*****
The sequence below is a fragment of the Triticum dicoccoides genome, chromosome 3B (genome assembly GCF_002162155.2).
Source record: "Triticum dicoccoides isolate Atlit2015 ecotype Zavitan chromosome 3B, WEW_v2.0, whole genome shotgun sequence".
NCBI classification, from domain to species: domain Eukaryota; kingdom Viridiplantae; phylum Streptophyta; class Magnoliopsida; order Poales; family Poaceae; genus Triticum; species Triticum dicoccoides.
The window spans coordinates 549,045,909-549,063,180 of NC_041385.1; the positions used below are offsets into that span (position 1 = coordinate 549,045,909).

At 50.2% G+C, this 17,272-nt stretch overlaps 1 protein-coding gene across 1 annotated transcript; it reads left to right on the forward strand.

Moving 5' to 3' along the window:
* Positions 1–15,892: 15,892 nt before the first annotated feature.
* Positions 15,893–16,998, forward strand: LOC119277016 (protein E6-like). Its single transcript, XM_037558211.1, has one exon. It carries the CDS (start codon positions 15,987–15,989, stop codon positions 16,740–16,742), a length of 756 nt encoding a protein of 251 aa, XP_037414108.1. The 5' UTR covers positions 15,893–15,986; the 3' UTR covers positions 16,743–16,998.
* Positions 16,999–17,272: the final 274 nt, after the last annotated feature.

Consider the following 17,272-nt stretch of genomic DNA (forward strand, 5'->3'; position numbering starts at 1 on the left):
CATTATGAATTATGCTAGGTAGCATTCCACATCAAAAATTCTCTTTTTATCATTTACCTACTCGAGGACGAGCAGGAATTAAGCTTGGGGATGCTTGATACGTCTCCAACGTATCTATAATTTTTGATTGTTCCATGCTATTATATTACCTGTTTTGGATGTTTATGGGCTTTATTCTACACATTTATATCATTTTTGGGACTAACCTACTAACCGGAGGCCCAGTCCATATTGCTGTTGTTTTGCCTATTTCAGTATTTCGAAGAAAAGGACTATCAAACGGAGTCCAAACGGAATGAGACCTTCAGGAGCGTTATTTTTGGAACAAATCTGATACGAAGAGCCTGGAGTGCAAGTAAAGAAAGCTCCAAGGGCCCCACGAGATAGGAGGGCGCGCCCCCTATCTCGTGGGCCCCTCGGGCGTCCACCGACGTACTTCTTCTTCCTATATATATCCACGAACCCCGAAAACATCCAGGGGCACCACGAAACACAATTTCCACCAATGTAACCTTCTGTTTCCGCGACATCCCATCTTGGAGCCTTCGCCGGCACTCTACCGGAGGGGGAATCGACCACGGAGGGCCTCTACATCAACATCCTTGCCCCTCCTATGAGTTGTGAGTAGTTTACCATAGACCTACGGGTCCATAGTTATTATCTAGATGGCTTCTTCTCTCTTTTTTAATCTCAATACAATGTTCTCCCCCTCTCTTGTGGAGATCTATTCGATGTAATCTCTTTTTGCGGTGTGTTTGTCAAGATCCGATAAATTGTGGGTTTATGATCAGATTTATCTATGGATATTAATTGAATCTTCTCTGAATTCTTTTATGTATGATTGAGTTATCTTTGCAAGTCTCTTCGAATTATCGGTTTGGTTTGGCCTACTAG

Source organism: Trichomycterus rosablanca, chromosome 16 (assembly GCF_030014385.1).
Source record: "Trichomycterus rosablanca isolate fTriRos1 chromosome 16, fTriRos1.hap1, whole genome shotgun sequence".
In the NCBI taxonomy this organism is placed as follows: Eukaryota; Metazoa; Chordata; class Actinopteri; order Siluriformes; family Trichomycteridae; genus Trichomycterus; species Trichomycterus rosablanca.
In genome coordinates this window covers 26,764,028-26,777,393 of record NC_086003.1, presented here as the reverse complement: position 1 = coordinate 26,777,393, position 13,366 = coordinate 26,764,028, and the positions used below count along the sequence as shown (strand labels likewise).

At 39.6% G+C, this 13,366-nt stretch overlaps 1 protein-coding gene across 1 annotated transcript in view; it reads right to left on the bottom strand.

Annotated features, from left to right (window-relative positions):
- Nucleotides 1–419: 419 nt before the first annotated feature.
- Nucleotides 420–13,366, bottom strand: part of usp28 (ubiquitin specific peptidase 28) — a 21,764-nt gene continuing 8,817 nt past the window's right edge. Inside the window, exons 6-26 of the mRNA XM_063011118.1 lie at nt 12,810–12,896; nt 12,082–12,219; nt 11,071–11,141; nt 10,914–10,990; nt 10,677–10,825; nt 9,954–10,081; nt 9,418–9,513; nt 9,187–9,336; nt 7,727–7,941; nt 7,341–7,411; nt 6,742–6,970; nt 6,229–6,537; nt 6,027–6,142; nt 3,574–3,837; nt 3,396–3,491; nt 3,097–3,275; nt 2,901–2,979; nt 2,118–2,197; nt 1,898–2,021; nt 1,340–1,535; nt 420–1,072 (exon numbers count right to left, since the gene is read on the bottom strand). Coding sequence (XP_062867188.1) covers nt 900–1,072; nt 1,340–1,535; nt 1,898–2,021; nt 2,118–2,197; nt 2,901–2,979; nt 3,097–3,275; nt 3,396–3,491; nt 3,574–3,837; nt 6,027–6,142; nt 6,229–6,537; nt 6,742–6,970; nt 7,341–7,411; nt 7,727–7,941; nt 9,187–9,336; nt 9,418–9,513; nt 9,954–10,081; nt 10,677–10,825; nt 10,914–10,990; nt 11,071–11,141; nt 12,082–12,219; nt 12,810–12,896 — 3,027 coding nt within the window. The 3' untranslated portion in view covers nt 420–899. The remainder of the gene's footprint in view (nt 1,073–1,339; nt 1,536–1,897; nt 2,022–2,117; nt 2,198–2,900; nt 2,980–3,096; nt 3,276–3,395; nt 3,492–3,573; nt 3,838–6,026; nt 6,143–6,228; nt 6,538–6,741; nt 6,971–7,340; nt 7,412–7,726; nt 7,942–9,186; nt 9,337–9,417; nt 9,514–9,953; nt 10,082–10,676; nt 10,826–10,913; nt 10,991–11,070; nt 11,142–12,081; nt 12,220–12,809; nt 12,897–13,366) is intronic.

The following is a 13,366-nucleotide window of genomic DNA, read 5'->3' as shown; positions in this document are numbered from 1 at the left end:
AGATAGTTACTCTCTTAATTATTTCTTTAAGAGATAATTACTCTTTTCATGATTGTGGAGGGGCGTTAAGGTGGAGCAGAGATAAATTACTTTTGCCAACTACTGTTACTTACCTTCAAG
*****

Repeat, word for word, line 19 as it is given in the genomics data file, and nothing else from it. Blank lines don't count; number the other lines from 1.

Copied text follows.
- Nucleotides 420–13,366, bottom strand: part of usp28 (ubiquitin specific peptidase 28) — a 21,764-nt gene continuing 8,817 nt past the window's right edge. Inside the window, exons 6-26 of the mRNA XM_063011118.1 lie at nt 12,810–12,896; nt 12,082–12,219; nt 11,071–11,141; nt 10,914–10,990; nt 10,677–10,825; nt 9,954–10,081; nt 9,418–9,513; nt 9,187–9,336; nt 7,727–7,941; nt 7,341–7,411; nt 6,742–6,970; nt 6,229–6,537; nt 6,027–6,142; nt 3,574–3,837; nt 3,396–3,491; nt 3,097–3,275; nt 2,901–2,979; nt 2,118–2,197; nt 1,898–2,021; nt 1,340–1,535; nt 420–1,072 (exon numbers count right to left, since the gene is read on the bottom strand). Coding sequence (XP_062867188.1) covers nt 900–1,072; nt 1,340–1,535; nt 1,898–2,021; nt 2,118–2,197; nt 2,901–2,979; nt 3,097–3,275; nt 3,396–3,491; nt 3,574–3,837; nt 6,027–6,142; nt 6,229–6,537; nt 6,742–6,970; nt 7,341–7,411; nt 7,727–7,941; nt 9,187–9,336; nt 9,418–9,513; nt 9,954–10,081; nt 10,677–10,825; nt 10,914–10,990; nt 11,071–11,141; nt 12,082–12,219; nt 12,810–12,896 — 3,027 coding nt within the window. The 3' untranslated portion in view covers nt 420–899. The remainder of the gene's footprint in view (nt 1,073–1,339; nt 1,536–1,897; nt 2,022–2,117; nt 2,198–2,900; nt 2,980–3,096; nt 3,276–3,395; nt 3,492–3,573; nt 3,838–6,026; nt 6,143–6,228; nt 6,538–6,741; nt 6,971–7,340; nt 7,412–7,726; nt 7,942–9,186; nt 9,337–9,417; nt 9,514–9,953; nt 10,082–10,676; nt 10,826–10,913; nt 10,991–11,070; nt 11,142–12,081; nt 12,220–12,809; nt 12,897–13,366) is intronic.